Archives for September 2017

Probiotics — The Good Bacteria

Our bodies are full of bacteria – good and bad.  Probiotics are good or beneficial bacteria.  They help the body in many ways; most notably the digestive system;.  Probiotics also can help improve mental health.

Probiotic supplements are easily found in vitamin stores, natural health food stores, even on Amazon.  Probiotics can also be obtained from foods.  Probiotic foods include yogurt (make sure the label says it contains live cultures), kefir, sauerkraut, tempeh, kimchi, miso, kombucha, pickles – (basically fermented foods).

Probiotics need Prebiotics to live.  Prebiotics are dietary fibers that humans can’t digest   but feed the beneficial bacteria in your gut. Prebiotics include raw vegetables, wheat fiber, onions (raw or cooked) and bananas.

 

Biotin

Biotin, also known as coenzyme R, Vitamin B7 or Vitamin H, supports the health of the skin, nerves, digestive tract, metabolism, and cells; however the reason I take it is for hair growth as I lost a lot of hair due to radiation treatments.

Hair is made up of a protein called Keratin. Biotin is an essential ingredient in helping the body metabolize food into proteins including keratin. Dermatologist  Dr Richard Scher, believes taking the vitamin does improve the keratin infrastructure. 

I need all the help I can get, and I find that the biotin supplements work for me.  My hair is slowly but surely growing back!

 

Note: I am not advocating any particular brand of supplement, nor am I recommending that you take any particular supplement.  These posts are just me explaining what supplements I take and why.  You should always consult with your physician prior to taking any supplement.

Vitamin C

Another supplement I take regularly is Vitamin C. Vitamin C (ascorbic acid) is a water-soluble vitamin that helps the body make collagen, necessary for the formation and maintenance of connective tissue, including bones, blood vessels, and skin.  Vitamin C is a powerful antioxidant and is vital for healing wounds, and maintaining healthy bones and teeth. Vitamin C helps to repair and regenerate tissues, protect against heart disease, aid in the absorption of iron, prevent scurvy, and decrease total and LDL (bad) cholesterol and triglycerides.

Research indicates that vitamin C may help protect against a variety of cancers by combating free radicals, and helping neutralize the effects of nitrites (preservatives found in some packaged foods that may raise the risk of certain forms of cancer).  Supplemental vitamin C may also lessen the duration and symptoms of a common cold, help delay or prevent cataracts, and support healthy immune function.

Vitamin C is readily obtained through fruits and vegetables, but given all its benefits, I often add a Vitamin C supplement to my regimen

 

Lutein and Zeaxanthin

Often combined in a single supplement, lutein and zeaxanthin (zee-ah-zan-thin)are carotenoids. Carotenoids are pigments that give fruits and vegetables their vibrant red, orange, yellow and green colors. Lutein and zeaxanthin absorb excess light energy to prevent damage to plants from too much sunlight, especially from high-energy blue light rays.

Lutein and zeaxanthin are found in high concentrations in the macula of the human eye.   It is believed that lutein and zeaxanthin in the macula block blue light from reaching the underlying structures in the retina, thereby reducing the risk of light-induced oxidative damage that could lead to macular degeneration (AMD).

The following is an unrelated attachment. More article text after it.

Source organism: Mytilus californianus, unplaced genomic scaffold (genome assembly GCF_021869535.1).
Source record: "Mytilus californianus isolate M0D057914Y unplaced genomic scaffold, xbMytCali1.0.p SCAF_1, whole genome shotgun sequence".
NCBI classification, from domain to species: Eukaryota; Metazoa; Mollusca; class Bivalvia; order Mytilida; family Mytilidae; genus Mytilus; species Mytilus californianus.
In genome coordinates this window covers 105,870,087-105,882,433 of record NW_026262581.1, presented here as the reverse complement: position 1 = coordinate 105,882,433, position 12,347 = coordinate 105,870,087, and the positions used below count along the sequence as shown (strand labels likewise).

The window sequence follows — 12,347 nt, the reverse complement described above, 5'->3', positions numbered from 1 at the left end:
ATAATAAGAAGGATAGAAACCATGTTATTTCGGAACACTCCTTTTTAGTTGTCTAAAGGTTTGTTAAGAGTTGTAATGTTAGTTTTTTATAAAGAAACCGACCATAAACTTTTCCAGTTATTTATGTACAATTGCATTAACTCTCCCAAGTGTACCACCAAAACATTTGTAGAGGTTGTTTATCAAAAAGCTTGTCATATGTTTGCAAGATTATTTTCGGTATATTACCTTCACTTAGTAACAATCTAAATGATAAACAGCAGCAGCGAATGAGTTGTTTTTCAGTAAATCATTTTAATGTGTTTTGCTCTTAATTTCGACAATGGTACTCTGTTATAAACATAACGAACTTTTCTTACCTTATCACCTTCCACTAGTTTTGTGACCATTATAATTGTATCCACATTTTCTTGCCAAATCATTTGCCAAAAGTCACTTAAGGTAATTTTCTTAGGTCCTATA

The best natural food sources of lutein and zeaxanthin are green leafy vegetables and other green or yellow vegetables. According to the USDA, cooked kale and cooked spinach top the list.  (Non-vegetarian sources of lutein and zeaxanthin include egg yolks).

I take lutein primarily for eye health, but lutein and zeaxanthin also have anti-oxidant properties and may help protect against atherosclerosis — the leading cause of heart attacks.

Note: I am not advocating any particular brand of supplement, nor am I recommending that you take any particular supplement.  These posts are just me explaining what supplements I take and why.  You should always consult with your physician prior to taking any supplement.

D and B12 — Important Supplements for Vegetarians

Continuing on with my posts of supplements, I want to mention two important supplements for vegetarians — Vitamin D3 and Vitamin B12

Vitamin D

Vitamin D is commonly found in foods such as oily fish like salmon, codfish, mackerel, and blue fish. Other food sources of Vitamin D2 include fortified milk.

Known as “The Sunshine Vitamin”, vitamin D is made by the body naturally when skin is exposed to sun.  However, using sunscreen blocks our ability to absorb vitamin D from the sun!

Getting enough vitamin D is important for normal growth and development of bones and teeth, as well as improved immune system functions. Research suggests that adequate amounts of vitamin D can protect against multiple sclerosis, heart disease and the flu

So…. since I follow a mostly vegan diet, and live in the northeast where the sunlight isn’t strong, my physician recommended that I take Vitamin D supplements.

 

Vitamin B12

Vitamin B12 is required for proper formation of red blood cell, of DNA, and for proper neurological function. Vitamin B12, bound to protein in food (i.e.: meat) and is released by the activity of gastric acids in the stomach.  Vegetarians and people taking medication to reduce stomach acid do not get enough B12 from food and it recommended that they take a B12 supplement. As B12 is a water-soluble vitamin, the body doesn’t store it and so it is important to take the supplement regularly.

 

Mote: I am not advocating any particular brand of supplement, nor am I recommending that you take these or any supplement.  These posts are just me explaining what supplements I take and why.  You should always consult with your physician prior to taking any supplement.